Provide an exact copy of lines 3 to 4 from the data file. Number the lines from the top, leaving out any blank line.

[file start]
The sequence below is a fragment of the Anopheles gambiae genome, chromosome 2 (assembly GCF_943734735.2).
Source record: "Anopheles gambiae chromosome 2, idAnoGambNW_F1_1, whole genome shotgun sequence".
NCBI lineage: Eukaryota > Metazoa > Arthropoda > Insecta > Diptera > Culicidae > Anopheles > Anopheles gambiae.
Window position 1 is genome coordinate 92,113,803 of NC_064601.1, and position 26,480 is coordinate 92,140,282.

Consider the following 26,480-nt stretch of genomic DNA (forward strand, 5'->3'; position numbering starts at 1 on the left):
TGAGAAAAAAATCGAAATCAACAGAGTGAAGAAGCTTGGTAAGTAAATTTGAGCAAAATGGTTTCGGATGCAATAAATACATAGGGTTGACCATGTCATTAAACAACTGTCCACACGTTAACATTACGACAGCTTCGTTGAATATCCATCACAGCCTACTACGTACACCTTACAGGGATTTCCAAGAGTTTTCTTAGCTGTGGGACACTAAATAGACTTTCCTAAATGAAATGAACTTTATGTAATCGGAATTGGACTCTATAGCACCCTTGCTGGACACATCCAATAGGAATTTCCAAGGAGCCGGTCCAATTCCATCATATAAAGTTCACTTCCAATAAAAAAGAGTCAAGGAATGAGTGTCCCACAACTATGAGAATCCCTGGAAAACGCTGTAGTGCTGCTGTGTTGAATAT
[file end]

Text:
NCBI lineage: Eukaryota > Metazoa > Arthropoda > Insecta > Diptera > Culicidae > Anopheles > Anopheles gambiae.
Window position 1 is genome coordinate 92,113,803 of NC_064601.1, and position 26,480 is coordinate 92,140,282.